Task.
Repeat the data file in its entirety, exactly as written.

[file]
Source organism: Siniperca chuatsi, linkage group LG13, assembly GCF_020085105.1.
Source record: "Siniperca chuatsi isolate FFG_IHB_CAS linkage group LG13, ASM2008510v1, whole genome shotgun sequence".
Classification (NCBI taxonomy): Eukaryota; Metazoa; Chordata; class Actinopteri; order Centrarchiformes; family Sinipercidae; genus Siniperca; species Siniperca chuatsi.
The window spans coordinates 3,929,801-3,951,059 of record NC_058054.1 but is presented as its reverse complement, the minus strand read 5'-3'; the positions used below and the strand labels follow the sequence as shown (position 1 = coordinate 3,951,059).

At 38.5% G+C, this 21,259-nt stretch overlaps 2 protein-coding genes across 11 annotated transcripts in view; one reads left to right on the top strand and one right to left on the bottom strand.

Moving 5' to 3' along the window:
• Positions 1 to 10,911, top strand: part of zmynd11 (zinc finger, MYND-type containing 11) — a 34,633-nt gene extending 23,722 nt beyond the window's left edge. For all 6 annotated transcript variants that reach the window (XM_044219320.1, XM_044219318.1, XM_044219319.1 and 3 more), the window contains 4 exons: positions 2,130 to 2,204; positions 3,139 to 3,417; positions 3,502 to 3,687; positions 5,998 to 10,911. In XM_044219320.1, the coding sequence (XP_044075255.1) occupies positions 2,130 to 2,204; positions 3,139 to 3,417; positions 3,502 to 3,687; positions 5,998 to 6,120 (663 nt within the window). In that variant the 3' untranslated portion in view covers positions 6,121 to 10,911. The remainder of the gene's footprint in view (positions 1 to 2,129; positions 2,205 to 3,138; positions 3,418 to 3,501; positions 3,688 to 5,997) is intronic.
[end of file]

Source organism: Siniperca chuatsi, linkage group LG13, assembly GCF_020085105.1.
Source record: "Siniperca chuatsi isolate FFG_IHB_CAS linkage group LG13, ASM2008510v1, whole genome shotgun sequence".
Classification (NCBI taxonomy): Eukaryota; Metazoa; Chordata; class Actinopteri; order Centrarchiformes; family Sinipercidae; genus Siniperca; species Siniperca chuatsi.
The window spans coordinates 3,929,801-3,951,059 of record NC_058054.1 but is presented as its reverse complement, the minus strand read 5'-3'; the positions used below and the strand labels follow the sequence as shown (position 1 = coordinate 3,951,059).

At 38.5% G+C, this 21,259-nt stretch overlaps 2 protein-coding genes across 11 annotated transcripts in view; one reads left to right on the top strand and one right to left on the bottom strand.

Moving 5' to 3' along the window:
• Positions 1 to 10,911, top strand: part of zmynd11 (zinc finger, MYND-type containing 11) — a 34,633-nt gene extending 23,722 nt beyond the window's left edge. For all 6 annotated transcript variants that reach the window (XM_044219320.1, XM_044219318.1, XM_044219319.1 and 3 more), the window contains 4 exons: positions 2,130 to 2,204; positions 3,139 to 3,417; positions 3,502 to 3,687; positions 5,998 to 10,911. In XM_044219320.1, the coding sequence (XP_044075255.1) occupies positions 2,130 to 2,204; positions 3,139 to 3,417; positions 3,502 to 3,687; positions 5,998 to 6,120 (663 nt within the window). In that variant the 3' untranslated portion in view covers positions 6,121 to 10,911. The remainder of the gene's footprint in view (positions 1 to 2,129; positions 2,205 to 3,138; positions 3,418 to 3,501; positions 3,688 to 5,997) is intronic.